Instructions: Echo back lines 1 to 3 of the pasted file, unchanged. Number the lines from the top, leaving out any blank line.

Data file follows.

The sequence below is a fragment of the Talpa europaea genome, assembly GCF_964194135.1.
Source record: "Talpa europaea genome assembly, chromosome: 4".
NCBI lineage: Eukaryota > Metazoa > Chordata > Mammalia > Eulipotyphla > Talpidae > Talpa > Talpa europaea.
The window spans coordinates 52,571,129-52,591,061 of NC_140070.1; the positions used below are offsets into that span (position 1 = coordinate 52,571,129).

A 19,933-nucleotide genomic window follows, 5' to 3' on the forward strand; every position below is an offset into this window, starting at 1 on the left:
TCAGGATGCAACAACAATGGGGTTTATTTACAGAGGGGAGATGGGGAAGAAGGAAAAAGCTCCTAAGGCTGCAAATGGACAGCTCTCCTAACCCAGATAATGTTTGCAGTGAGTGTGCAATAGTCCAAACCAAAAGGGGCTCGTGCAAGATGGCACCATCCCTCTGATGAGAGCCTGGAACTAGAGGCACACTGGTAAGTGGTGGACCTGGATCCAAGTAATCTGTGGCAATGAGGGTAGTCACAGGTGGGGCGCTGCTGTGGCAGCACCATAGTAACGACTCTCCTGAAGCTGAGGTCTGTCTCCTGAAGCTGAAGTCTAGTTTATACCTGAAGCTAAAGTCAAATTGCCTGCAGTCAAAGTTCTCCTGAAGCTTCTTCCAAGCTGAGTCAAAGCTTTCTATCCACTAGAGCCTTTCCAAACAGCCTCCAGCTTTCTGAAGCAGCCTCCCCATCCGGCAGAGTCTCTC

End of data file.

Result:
The sequence below is a fragment of the Talpa europaea genome, assembly GCF_964194135.1.
Source record: "Talpa europaea genome assembly, chromosome: 4".
NCBI lineage: Eukaryota > Metazoa > Chordata > Mammalia > Eulipotyphla > Talpidae > Talpa > Talpa europaea.